Alice Davis, a Student Health Center hero

Over the past two years, nurses have been some of the most celebrated essential workers. With the last two years of the pandemic, as many have fallen ill and hospitals become crowded, nurses have had to rise to the occasion.

Alice Davis and Patty Rogers look at a book. Davis said Truman students have given her hope that the world may someday be better. Photos by Emily Collins

Their lives have become busier than ever, and it’s important to understand what they go through each day to truly appreciate the work they do.

Advanced practice registered nurse Alice Davis said she has worked at the Truman Student Health Center for 12 years. Since she was a child, she knew she wanted to work in the medical field, she said. She earned her Bachelor of Science in nursing from Truman State University and her family nurse practitioner certification at the University of Missouri, Davis said.

“I have always had an interest in the medical field,” said Davis. “I don’t remember ever considering anything else.”

During her time as a nurse, Davis said she has worked in several clinics, and since joining the Student Health team at Truman, she has enjoyed working with young adults. She said she likes educating Truman students about health care.

Since Truman’s Health Center partnered with Complete Family Medicine, Davis has had the opportunity to branch out and work in other settings which she said she enjoys. 

Before COVID-19, Davis said she would see patients for routine lab work, immunizations and other medical needs. 

Now that COVID-19 has made its appearance in Kirksville, Davis said they do a lot of COVID-19 testing. They still do screenings, as they did before, but it’s much busier now.

“Our COVID-related care keeps us busy, especially with the paperwork and reporting involved,” said Davis.

When they’re not testing for COVID-19, Davis said some of the most common ways they treat students is through screenings and wellness check-ups, birth control, skin issues and mental health. They also still give immunizations, do lab work and administer allergy shots, she said.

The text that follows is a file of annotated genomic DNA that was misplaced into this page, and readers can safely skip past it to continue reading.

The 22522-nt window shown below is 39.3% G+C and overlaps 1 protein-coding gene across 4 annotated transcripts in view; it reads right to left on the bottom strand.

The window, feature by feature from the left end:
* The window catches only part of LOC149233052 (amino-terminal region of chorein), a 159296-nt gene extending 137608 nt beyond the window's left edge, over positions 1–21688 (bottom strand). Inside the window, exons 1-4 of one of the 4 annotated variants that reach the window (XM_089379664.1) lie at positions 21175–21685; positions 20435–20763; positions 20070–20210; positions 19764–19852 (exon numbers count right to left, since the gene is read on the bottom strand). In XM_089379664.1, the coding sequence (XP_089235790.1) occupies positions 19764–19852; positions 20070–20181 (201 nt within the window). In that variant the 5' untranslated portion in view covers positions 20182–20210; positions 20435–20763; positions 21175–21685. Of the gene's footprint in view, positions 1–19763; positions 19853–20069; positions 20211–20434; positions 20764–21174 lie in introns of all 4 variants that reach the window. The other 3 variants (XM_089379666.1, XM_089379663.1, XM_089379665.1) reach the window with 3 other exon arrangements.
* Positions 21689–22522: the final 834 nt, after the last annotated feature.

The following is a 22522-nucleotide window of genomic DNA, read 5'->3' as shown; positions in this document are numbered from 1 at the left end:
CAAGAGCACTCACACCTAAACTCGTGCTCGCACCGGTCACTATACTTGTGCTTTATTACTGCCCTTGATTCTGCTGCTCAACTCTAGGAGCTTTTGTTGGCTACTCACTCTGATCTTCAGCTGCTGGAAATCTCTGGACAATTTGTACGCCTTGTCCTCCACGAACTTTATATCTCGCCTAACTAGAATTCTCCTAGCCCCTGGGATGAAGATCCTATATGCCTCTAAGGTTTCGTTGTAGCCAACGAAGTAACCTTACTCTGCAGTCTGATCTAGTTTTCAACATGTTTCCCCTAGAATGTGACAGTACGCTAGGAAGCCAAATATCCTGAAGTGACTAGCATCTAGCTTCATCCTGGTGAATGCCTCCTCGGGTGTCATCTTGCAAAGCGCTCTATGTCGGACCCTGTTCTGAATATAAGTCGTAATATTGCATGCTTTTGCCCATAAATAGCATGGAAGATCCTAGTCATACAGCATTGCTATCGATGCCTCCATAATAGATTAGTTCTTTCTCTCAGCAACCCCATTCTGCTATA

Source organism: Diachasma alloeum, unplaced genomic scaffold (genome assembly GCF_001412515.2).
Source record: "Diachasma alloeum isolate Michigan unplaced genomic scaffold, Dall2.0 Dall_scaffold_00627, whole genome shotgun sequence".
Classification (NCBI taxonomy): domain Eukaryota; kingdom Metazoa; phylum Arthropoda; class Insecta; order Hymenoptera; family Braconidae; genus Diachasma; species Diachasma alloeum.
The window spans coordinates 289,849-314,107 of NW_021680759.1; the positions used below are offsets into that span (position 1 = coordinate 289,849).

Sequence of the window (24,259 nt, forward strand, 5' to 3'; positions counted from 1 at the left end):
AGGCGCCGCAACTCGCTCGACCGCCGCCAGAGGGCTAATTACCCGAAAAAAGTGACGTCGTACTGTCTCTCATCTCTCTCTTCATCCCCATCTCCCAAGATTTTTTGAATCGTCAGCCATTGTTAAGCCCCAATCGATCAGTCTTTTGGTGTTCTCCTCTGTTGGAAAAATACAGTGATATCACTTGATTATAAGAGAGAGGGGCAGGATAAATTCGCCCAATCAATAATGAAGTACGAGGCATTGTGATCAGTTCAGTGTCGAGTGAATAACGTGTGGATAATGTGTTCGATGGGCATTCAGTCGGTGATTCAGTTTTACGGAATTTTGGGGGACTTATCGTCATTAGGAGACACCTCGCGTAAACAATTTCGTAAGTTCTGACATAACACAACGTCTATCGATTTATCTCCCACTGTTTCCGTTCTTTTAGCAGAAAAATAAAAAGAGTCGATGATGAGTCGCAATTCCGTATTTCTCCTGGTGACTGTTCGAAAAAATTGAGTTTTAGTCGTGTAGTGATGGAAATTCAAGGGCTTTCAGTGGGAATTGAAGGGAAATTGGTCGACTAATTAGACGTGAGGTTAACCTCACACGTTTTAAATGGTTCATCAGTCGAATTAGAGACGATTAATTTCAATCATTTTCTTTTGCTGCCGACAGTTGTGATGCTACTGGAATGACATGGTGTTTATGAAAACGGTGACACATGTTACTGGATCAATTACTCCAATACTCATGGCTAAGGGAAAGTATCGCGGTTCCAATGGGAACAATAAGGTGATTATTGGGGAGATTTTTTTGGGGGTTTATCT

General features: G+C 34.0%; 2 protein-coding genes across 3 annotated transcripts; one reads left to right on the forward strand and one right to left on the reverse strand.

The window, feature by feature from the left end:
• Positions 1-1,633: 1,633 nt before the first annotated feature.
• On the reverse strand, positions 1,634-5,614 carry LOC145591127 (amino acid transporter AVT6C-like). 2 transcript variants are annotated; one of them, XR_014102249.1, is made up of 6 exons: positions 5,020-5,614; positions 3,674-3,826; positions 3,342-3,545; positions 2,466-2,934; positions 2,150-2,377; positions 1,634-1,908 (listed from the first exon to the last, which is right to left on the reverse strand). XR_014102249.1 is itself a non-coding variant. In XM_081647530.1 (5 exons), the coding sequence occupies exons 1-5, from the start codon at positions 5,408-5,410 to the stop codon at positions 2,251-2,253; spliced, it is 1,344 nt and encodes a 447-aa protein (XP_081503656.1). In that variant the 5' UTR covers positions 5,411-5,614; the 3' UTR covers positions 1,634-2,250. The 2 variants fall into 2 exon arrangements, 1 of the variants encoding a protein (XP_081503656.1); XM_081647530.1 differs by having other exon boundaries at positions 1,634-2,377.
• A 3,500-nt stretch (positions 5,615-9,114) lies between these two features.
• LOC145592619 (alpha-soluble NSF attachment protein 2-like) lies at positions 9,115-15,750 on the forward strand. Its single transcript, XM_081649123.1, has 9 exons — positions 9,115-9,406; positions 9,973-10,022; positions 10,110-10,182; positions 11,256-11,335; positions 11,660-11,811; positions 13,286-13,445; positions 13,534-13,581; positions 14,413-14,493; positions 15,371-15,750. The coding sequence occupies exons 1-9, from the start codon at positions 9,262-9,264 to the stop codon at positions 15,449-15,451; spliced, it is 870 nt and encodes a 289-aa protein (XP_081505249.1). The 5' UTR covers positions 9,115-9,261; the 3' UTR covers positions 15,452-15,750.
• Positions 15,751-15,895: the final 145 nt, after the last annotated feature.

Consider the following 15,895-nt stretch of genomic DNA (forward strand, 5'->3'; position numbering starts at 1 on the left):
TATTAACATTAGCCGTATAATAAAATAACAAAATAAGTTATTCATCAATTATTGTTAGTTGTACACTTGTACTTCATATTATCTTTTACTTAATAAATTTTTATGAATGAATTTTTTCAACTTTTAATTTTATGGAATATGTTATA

Davis said all of the COVID-19 chaos has not robbed her of her joy as a nurse practitioner. She said her favorite part of her job is helping people achieve better health, and the most rewarding part of her job is helping people take better care of themselves. 

“I have worked as a nurse practitioner for over 20 years now, and I love what I do,” said Davis. “ … I have found [that] our students at Truman give me hope [that] our world may someday be better.”

A lot of stress comes along with being a nurse practitioner, but Davis said she has mastered managing that stress.

During her time off, she said she enjoys spending time with her family and relaxing whenever she can, which sometimes involves escaping the cold.

“I have a wonderful family and amazing grandkids,” said Davis. “I [also] like to quilt, enjoy peaceful days in the country and take trips to warm places.”

During the coming months, Davis said she would love to see some change. She said she wished COVID-19 would go away, but knows it won’t. She also mentioned hospitals need time to restock their supplies and their treatment options for those in need.

After seeing Truman students for over a decade, Davis said she knows some tips and tricks to help them out. Some of this advice includes lowering stress levels and taking good care of themselves, she said.

“Don’t stress the small stuff. Really. Don’t stress so much,” said Davis. “Drink fluids, exercise, sleep eight hours a night and give yourself a break from time to time.”

There is a lot to learn from our nurse practitioner heroes, and hearing about their days only increases our respect for them.